Right before Norway’s biggest oil project in decades got the go-ahead in 2015, crude prices fell off a cliff. That turned out to be perfect timing.
The crash forced desperate suppliers like platform builders and offshore drillers to cut their prices, allowing Equinor ASA and the other owners of the giant Johan Sverdrup field to trim the project’s cost by as much as 40 percent, or $10 billion. Oil has since recovered, well ahead of startup late next year.
While Norway’s oil-service companies had to slash their fees, Sverdrup’s timing also proved a godsend for them as the sheer size of the project offered a lifeline for an industry suffering its worst crisis in a generation.
“Timing-wise, this turned out very, very well,” Margareth Ovrum, Equinor’s executive vice president for technology, drilling and projects, said Wednesday during a visit to Sverdrup’s first two platforms installed in the North Sea, about 160 kilometers (100 miles) west of Norway’s oil capital, Stavanger.
The project’s first phase is now 80 percent complete, and the field is a hive of activity. After two platforms were lifted onto giant yellow steel frames earlier this year, a heavy-lift crane vessel is busy pounding down one of two remaining frames, which will support the living quarters and processing deck when they’re installed in the spring.
For the time being, the almost 900 people working on everything from welding and wiring to catering are housed in one floating unit and one so-called jack-up, or fixed rig. About 3 kilometers out, visible from the platforms despite the fog and rain, an Odfjell Drilling Ltd. rig is drilling a well that will inject water into the field to push up the crude. Yet another vessel is pulling a barge filled with pipes to be laid on the seabed to take the oil ashore.
“I can’t remember seeing this much activity on a field offshore ever,” said Ovrum, who has worked for Equinor since 1982. “We have capacity of 892, and had three available beds last week.”
The project’s second phase, due to start in 2022, will add another processing platform. Equinor has said it will present a development plan by September. The company has made a habit of timing some announcements for the ONS Conference in its hometown of Stavanger. This year’s event kicks off on Monday.
Even before the crude-market crisis created the perfect climate for Sverdrup, the field was already an unlikely boon for Norway’s oil industry.
Lundin Petroleum AB made the first discovery in 2010 just meters away from the site of a dry well in 1971, in a part of the North Sea that few expected to hide more large finds. The deposit turned out to hold as much as 3.1 billion barrels of crude, making it one of Norway’s five biggest fields.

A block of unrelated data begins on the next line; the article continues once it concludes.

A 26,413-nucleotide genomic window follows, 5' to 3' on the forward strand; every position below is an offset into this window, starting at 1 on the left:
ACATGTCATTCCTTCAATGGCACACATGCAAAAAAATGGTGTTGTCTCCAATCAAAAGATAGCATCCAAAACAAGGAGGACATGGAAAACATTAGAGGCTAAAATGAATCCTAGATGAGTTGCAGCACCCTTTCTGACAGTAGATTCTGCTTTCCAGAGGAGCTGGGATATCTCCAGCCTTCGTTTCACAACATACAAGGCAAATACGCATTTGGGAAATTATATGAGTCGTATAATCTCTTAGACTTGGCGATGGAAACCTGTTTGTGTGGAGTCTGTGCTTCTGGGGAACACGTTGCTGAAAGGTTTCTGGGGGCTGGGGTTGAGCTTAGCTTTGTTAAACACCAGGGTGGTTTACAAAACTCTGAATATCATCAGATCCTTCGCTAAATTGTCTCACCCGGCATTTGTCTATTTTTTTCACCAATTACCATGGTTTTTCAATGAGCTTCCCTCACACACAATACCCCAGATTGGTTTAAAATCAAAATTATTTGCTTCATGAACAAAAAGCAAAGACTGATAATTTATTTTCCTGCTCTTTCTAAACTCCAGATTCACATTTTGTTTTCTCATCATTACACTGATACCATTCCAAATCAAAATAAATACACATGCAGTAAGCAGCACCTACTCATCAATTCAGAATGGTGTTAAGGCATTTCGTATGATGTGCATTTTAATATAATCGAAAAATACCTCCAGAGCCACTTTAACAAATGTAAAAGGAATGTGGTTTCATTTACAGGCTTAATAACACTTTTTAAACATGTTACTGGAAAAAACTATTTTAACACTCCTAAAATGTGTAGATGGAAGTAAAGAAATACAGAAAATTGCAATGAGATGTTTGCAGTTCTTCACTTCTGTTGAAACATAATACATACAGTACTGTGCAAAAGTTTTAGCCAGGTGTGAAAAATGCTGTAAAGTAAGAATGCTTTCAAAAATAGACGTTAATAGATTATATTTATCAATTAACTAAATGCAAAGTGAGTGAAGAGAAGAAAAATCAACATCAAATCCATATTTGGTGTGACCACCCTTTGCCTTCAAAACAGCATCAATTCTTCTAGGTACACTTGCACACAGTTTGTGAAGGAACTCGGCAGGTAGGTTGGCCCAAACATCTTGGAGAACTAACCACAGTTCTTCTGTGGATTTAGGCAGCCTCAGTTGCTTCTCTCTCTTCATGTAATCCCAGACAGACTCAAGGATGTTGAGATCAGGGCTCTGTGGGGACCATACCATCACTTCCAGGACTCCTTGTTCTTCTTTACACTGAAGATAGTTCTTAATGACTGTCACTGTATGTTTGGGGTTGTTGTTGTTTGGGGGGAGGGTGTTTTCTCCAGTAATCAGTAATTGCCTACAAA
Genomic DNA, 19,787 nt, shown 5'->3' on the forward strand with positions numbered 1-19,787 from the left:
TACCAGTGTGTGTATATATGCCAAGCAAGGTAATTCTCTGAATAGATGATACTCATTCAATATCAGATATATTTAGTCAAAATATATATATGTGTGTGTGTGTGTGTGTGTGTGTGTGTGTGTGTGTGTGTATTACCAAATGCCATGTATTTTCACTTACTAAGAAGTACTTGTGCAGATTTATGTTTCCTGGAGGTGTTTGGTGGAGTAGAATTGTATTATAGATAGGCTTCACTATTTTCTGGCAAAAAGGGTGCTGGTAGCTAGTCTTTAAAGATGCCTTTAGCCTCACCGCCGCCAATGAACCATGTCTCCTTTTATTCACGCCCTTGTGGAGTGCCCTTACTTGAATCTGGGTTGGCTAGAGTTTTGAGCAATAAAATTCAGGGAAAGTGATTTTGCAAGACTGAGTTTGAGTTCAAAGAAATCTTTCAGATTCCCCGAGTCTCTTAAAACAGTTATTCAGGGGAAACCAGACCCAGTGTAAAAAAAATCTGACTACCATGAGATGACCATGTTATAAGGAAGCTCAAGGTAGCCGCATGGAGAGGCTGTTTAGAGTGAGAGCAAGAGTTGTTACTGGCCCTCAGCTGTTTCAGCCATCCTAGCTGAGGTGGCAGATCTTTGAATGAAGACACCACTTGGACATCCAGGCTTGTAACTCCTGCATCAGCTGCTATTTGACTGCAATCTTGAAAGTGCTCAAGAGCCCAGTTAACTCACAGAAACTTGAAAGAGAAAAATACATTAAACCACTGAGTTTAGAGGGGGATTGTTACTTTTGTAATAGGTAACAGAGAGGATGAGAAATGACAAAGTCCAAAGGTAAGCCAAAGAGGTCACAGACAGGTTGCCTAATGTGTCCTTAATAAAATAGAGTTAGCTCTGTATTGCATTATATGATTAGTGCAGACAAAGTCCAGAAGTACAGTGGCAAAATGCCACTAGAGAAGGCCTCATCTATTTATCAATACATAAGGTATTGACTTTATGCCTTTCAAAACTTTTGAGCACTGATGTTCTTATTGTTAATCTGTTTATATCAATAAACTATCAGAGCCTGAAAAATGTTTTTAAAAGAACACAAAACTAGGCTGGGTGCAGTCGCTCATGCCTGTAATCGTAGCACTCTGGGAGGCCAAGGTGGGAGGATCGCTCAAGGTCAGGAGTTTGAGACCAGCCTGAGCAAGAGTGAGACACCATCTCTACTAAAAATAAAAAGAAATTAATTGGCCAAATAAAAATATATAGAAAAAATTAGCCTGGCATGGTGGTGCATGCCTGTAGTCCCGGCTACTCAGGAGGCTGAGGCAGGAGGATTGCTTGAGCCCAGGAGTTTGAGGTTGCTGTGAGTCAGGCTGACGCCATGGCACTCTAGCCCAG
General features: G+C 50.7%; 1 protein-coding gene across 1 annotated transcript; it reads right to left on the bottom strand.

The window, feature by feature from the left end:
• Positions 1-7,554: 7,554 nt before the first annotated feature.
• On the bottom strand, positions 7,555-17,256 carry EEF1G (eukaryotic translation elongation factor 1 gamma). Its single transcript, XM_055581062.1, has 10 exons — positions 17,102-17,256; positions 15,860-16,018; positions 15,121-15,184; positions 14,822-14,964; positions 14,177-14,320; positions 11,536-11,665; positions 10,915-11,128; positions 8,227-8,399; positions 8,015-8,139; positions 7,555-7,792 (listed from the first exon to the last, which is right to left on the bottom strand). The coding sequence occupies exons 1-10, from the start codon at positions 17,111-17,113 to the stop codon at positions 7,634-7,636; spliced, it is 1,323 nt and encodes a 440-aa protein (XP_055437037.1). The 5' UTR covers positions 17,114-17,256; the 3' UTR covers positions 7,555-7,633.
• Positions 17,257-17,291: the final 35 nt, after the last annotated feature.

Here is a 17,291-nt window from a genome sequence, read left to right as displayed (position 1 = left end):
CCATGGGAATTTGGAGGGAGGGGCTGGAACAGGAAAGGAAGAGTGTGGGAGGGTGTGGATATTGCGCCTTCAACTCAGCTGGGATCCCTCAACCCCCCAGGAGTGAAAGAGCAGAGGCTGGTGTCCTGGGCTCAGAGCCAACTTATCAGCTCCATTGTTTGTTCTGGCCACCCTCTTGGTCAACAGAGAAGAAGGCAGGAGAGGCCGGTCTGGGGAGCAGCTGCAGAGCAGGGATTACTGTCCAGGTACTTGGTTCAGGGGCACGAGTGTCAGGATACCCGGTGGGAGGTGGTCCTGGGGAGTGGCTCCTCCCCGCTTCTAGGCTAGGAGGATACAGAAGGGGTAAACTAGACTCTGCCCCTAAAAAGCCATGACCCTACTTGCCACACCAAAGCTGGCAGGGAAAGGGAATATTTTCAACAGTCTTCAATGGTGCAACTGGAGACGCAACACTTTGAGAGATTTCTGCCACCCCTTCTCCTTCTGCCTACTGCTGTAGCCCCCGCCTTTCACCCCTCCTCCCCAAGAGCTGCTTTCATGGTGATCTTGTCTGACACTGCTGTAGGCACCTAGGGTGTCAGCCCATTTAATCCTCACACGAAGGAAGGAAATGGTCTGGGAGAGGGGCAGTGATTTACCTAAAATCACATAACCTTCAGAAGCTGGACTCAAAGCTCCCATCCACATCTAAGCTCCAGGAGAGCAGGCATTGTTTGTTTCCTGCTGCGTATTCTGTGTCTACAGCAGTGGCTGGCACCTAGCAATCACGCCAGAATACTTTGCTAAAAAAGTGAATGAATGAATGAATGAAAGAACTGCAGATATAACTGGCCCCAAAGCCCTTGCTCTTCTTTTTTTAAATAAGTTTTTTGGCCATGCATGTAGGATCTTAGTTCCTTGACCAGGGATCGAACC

When Sverdrup reaches maximum production of 660,000 barrels a day by the middle of the next decade, it will make up about 40 percent of the country’s oil output, according to Equinor. The field is expected to push Norway’s crude production to a 10-year high in 2020, and underpin a forecast resurgence in total petroleum output, which is projected to test new records in 2023.
Total investments are now seen at less than 133 billion kroner ($15.7 billion) for the project’s two phases, down from an initial range of 170 billion to 220 billion kroner. Breaking even at less than $20 a barrel, the field promises to be one of the most profitable offshore deposits in Norwegian history.
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Equinor, the oil company previously known as Statoil ASA, has made savings both internally and from suppliers. For example, rig contractor Odfjell cut its daily rates by half and drilled twice as fast as anticipated, while Kvaerner ASA built three steel substructures for the platforms at the same nominal price it was charging in 2005.
And yet, the 88 billion kroner that Equinor and partners including Lundin Petroleum and Aker BP are spending on Sverdrup’s first phase alone represent more than half a year’s total investments by oil companies in Norway at current rates. In 2017, Sverdrup accounted for 43 percent of all field-development investment.
Crude’s collapse hit the nation’s oil sector harder than the 2008 financial crisis. About 50,000 jobs were lost in the industry, unemployment rose to 20-year highs, the central bank cut rates to a record low and the government had to make the first-ever withdrawal from its sovereign wealth fund to cover the budget.
If it hadn’t been for Sverdrup, it could have been much worse, Petroleum and Energy Minister Terje Soviknes said in an interview last week. Twice as many jobs could have been lost in the offshore industry and it would have taken more time for the economy to recover, he said.
“We would have had a mega-crisis,” Soviknes said. “Thank god that we had Sverdrup. It rescued us through the oil downturn.”